The new Chief Executive has been in post now for nearly one year.  She has an excellent profile on all the competencies we set out in our job spec yet she seems to be having difficulty in navigating the corporate landscape.  On the few occasions where she has tripped up she felt that she was not warned, no one said that they wanted a decision to be more widely discussed and subject to challenge by those not in her line. These incidents are becoming more frequent and the phrase “I’m not sure she quite gets it” is increasingly heard.  Should we be worried?  Should we have paid more attention to her character during the selection process?

Character strengths differ from the traditional definition of competencies in that they describe attributes, attitudes, aptitudes and personality variables.  Whilst traditional methods are important in providing benchmark comparisons of capability, they are less likely to capture the complete essence of leadership “DNA”.  Capability and competence are vital to leadership roles but so too is “fit”.  Too often we hear that a new hire is respected for experience and capability,displaying the required behaviours (as specified in the profile) yet still does not quite fit.   What we find is that “fit” is a statement about culture and style.  Brilliance in one context may not perfectly transfer into another.  As we explore this further we find that “cultural fit” tends to be judged (if at all) on the basis of the reactions of those that have interviewed the candidate.  It is highly subjective and it often lacks any common view of what is meant by “fit” – the synthesis of the leadership character strengths that organisations need to thrive  in our digitally connected age.


Historically, many businesses have utilised a variety of codified approaches to assessing leadership underpinned by competency frameworks and “observed” behaviour assessment.  Whilst codified behavioural approaches have been helpful in identifying core strengths and development areas and enabled better recruitment decisions, we believe that they are too limited. What place have insight, bravery, humanity, positivity and other character strengths in leaders and how can these be identified in future leaders?


The enhanced assessment methodology

We have developed an enhanced individual profiling process that is thorough and incisive and we call it the ‘ERCONIC    personal history semi structured interview’ which focuses on understanding and identifying individuals’ motives and drivers, evident over their past and present lives, combined with the use of psychometric tools to understand what underpins them.  The se are then mapped onto and compared with the desired character strengths for the organisation.  The combination forms the basis of a discussion with the individual in order to verify and help build as full a picture as possible of what makes them distinctive.  We also make the assessment in the context of the numerous business leaders and potential leaders we have profiled both in the UK and internationally.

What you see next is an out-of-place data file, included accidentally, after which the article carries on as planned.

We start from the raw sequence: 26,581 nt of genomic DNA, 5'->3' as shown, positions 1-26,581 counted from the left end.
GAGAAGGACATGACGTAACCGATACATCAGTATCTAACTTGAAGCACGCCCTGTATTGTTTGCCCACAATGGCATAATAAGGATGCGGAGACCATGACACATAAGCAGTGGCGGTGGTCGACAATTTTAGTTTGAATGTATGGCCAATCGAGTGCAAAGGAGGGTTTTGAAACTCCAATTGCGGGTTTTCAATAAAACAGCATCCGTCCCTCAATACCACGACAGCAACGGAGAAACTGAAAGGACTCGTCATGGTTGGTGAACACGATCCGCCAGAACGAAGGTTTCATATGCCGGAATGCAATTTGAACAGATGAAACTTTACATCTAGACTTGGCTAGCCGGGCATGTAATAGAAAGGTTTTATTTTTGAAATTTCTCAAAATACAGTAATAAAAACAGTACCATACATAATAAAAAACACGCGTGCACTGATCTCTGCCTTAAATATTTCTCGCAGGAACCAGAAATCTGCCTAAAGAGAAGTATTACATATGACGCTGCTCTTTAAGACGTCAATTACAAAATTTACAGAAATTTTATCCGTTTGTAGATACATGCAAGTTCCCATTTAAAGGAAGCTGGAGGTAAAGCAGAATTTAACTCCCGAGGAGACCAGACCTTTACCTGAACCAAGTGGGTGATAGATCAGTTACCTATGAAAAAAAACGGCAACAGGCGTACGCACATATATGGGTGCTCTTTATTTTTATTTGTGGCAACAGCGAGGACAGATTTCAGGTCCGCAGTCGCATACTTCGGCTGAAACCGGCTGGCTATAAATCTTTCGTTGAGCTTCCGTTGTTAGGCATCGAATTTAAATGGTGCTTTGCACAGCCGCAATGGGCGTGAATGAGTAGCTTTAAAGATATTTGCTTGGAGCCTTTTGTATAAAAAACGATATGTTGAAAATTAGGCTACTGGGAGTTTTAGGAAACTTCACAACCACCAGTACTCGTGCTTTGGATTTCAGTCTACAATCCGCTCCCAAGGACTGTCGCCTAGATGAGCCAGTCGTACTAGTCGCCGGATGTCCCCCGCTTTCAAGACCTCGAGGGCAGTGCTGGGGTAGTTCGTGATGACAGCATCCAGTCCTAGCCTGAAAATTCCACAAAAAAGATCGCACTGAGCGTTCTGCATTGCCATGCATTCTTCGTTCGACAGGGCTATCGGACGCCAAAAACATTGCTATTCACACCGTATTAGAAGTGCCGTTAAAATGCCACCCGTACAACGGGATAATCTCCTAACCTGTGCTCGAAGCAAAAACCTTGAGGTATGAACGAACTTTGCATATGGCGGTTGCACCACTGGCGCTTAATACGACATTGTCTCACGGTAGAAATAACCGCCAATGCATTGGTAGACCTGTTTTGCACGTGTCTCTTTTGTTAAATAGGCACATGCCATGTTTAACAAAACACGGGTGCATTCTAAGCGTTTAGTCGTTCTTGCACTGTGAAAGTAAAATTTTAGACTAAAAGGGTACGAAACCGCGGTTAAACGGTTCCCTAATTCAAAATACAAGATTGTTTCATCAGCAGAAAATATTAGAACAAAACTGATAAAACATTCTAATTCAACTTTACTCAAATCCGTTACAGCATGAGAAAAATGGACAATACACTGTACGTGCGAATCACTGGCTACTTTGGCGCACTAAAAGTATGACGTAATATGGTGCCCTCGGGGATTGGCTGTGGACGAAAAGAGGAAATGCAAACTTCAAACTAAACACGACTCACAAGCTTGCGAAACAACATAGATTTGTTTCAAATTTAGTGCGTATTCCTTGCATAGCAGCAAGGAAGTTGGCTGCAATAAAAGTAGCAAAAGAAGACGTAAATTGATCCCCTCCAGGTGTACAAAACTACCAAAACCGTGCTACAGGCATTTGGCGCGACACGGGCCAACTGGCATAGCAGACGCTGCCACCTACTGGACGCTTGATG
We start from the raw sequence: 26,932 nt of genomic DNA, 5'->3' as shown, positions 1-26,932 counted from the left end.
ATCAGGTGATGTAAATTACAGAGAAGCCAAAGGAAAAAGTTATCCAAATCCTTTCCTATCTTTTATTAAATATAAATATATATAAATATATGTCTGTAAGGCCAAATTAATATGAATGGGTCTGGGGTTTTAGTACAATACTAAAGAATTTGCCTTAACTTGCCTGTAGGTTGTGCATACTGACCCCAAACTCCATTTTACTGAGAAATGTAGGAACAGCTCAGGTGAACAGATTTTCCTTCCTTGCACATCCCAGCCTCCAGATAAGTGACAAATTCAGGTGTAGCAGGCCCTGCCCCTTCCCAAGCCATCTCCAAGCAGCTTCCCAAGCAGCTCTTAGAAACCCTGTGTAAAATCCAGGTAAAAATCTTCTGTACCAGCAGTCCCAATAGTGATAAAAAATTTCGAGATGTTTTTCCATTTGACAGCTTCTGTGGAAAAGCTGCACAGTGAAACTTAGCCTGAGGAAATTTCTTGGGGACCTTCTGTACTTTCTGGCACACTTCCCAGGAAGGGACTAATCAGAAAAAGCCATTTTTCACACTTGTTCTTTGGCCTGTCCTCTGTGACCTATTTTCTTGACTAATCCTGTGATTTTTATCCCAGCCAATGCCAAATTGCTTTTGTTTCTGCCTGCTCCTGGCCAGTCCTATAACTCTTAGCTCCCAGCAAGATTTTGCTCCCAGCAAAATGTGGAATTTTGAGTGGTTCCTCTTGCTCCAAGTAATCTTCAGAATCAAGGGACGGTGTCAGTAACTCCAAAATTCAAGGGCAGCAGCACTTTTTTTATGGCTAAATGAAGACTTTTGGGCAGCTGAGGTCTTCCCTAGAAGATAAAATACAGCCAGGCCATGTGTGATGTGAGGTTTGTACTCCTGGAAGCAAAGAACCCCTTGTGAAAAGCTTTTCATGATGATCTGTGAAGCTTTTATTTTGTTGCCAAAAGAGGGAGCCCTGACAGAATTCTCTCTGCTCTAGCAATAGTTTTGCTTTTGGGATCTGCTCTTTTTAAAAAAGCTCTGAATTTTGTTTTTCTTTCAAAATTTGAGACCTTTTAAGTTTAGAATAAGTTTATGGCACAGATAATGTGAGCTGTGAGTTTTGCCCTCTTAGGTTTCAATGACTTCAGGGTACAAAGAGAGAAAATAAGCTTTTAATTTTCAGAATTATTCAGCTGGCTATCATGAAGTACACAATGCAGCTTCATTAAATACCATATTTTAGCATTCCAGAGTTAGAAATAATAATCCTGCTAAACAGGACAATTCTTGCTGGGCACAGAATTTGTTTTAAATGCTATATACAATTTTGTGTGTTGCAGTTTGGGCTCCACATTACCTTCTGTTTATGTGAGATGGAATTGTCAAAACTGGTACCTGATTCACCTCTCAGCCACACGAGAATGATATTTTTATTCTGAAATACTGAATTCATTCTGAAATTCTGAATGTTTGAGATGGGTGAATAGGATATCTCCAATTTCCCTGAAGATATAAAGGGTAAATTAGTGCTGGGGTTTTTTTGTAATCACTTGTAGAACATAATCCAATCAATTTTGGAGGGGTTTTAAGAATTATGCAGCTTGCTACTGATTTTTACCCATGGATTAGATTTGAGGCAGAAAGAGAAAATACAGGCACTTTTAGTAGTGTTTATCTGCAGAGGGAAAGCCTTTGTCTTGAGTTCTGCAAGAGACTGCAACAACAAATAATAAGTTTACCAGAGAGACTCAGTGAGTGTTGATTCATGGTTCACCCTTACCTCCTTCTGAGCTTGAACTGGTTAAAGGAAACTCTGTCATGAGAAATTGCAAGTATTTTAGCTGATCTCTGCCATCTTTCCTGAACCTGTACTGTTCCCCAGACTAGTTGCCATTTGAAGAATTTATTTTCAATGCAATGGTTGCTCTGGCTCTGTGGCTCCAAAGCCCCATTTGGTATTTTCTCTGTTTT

The result for the client is an individual report which describes the candidate’s characteristics, predicted on-the-job strengths and “watch outs”, with specific reference to the character strengths and their impact on the role, on the team and across the relevant organisational relationships the role requires to be maintained.  The ERCONIC method can be used to make recruitment decisions, to fill a specific post and fit within an executive team, and to plan development.

Our methodology sits comfortably with additional elements in candidate assessment so that the client is confident the person is profiled from a number of perspectives.

Below is an assessment matrix with examples of leadership character strengths and comparing the veracity of different tools to assess them.

TABLE 1: Assessment Matrix to show Character Strengths


Assessment Matrix


Strong leaders have distinctive characters.  Leaders with particular character strengths will thrive in different situations depending on organisational culture, business context and current challenges.  Therefore, the most effective leaders optimise their unique character strengths, which truly define them and the values and principles by which they lead, in line with the context and needs of the organisation.

Being able to identify character strengths in leaders and future leaders impacts on individual contributions, team effectiveness and the culture of organisations, better enabling them to adapt and thrive in our dynamic, highly connected digital age – and if we need to be different, then the courage to be so may start with our ERCONIC…  approach to assessing character strengths of future leaders.

Take the CEO we mentioned at the start – knowing better how her character strengths would respond in this particular organisational environment may have resulted in a different appointment or at least made her and others aware of the “watch-out” in her character strengths and prompted appropriate steps to be taken to manage it explicitly and thus create an effective leadership outcome.  Just the added benefit organisations need in these challenging times!